The final chapter of this murdering franchise fights the power.
Let me give you the scoop on “The Purge” franchise. Once a year for 12 hours, all crime including murder is legal. This was a way for the world to be a better place, and what better way to express your hatred, then to express them on a night when the police have nothing on you. But there’s a catch, you need security systems, because there are psychos and murderers. This was until, the annual tradition became cancelled.
The original “Purge” from 2013 was good, the second “Anarchy” was better, the third “Election Year” was crappy, and the fourth “The First Purge” was a prequel that had good intentions, but still derivative. Given the millions of dollars the franchise has made, there had to be a final film called “The Forever Purge.” I’ve been critical about its existence, given my experience with the last two entries, but this one, surprisingly, had my attention. It has a certain blend of style and thrills that keeps you at the edge of your seat. It doesn’t shoot to kill at random for commercial gain, but rather, it shows what can happen if an annual tradition of violence and mayhem pushes psychos to the very limit. This yet another portrayal of how America has lost its way, and yet, somehow, this one works.
Apparently, the United States changed their minds about ending the Purge, and bring it back to tradition. As usual, 7PM to 7AM, the alarms go off, crimes are committed, and the alarms commence the end of the night. However, that very morning, psychos decide to take revenge on the rich and powerful and just about everyone else in what is now called “The Forever Purge.” It’s a nationwide catastrophe as buildings and car are being blown up, people being slaughtered, and both hospitals and law enforcers have their hands tied. Let’s face it. All hope for America is lost.
The themes, this time, consist of Mexican immigrants making their way to America, and pissing off people, but there Americans and Mexicans, who are willing to collaborate in the fight against the psychos.
The movie’s new cast members now include Josh Lucas as a prejudice rancher, who dislikes his Mexican ranch hands; Will Patton as his kind father; Cassidy Freeman as his expecting wife; Leven Rambin as his wise-cracking sister; and Ana de la Reguera and Tenoch Huerta as a Mexican couple, who immigrate to America, and Alejandro Edda as their amigo. They all become victim to the horrors and must rebel against them, but since they live in Texas, their only hope is go to Mexico. Why? Because both that country and Canada will open their borders to save the good guys for the next six hours.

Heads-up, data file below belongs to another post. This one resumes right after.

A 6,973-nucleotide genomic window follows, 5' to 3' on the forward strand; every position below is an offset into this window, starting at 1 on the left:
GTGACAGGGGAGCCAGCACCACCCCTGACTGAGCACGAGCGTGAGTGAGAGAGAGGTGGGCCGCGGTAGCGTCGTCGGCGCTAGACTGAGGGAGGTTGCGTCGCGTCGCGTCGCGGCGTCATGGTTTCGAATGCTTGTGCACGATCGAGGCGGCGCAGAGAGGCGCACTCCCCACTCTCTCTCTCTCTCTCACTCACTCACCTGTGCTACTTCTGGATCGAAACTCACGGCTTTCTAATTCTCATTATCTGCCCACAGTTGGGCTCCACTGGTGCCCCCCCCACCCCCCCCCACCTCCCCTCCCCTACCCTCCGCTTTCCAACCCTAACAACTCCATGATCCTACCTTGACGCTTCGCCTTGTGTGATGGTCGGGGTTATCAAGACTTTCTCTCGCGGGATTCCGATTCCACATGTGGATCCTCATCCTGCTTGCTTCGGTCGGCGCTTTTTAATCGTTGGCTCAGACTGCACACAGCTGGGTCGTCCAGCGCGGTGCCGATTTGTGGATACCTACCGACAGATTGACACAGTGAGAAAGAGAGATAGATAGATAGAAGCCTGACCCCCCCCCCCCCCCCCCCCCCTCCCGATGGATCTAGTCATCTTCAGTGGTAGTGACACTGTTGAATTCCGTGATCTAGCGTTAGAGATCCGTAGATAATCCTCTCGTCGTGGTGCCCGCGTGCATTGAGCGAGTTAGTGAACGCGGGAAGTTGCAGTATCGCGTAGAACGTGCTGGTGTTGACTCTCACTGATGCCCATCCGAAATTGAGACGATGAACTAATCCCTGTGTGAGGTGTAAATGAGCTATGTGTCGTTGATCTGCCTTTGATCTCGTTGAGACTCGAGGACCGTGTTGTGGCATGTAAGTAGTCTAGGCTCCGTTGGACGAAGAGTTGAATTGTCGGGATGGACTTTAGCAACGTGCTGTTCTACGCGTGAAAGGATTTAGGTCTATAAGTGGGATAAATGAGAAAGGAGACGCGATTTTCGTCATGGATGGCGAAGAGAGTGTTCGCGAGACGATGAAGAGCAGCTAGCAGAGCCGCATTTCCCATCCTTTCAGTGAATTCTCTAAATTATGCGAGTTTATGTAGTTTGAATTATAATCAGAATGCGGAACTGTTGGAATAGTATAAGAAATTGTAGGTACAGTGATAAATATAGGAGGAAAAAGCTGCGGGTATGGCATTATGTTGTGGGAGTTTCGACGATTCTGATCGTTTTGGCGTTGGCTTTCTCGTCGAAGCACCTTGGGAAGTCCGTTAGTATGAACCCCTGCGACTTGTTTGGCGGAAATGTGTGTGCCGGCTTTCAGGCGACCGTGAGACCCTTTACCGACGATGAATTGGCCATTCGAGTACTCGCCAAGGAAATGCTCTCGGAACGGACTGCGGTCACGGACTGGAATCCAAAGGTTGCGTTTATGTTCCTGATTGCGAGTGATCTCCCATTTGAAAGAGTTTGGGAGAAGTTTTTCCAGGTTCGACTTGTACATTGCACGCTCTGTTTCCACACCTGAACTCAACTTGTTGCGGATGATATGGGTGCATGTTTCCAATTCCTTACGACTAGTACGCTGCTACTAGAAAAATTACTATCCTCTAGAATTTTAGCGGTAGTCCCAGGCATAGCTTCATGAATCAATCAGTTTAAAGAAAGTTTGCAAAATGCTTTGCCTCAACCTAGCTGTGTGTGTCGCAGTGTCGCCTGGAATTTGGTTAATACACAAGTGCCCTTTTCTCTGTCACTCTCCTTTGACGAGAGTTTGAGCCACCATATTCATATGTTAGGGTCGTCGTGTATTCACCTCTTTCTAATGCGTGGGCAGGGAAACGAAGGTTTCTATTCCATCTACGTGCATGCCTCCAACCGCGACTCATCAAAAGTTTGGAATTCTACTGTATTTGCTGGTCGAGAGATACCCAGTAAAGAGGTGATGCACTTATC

Yes, we’ve had enough of this franchise, and yes, there’s too much craziness going on in this sequel, which is still written by James DeMonaco, and produced by Jason Blum and Michael Bay. But I still enjoyed “The Forever Purge” more than I expected to. The fact that Purge supporters decide to turn our country into a major war zone in this franchise makes it impossible to want to stay here. It’s scary and dangerous, and it reminded me of “New Order,” the most controversial Mexican film, which had no happy ending but frightened me in its sense of evil. Being a mass market film, under Universal Studios’ release, it allows the victims to fight back. Anti-Purgers, as we would call them.
I liked the performances from Lucas, Reguera, and Huerta, as well as the challenges they face. At first, the good guys who kill the bad guys get arrested by the police, and then it gets sidetracked by the purgers. And there are those who are so racist, they won’t hesitate to murder the Mexicans. But every situation saves them, and it’s fun to root for their survival.
Director Everardo Gout makes his feature directorial debut with a strong attitude and a motion that sets everything out of whack. This is everything “The Hunt” wanted to be and wasn’t, and it should satisfy those who loathed “New Order.” I’m being very generous by not only giving this final chapter a positive feedback, but also a fair warning to keep it that way.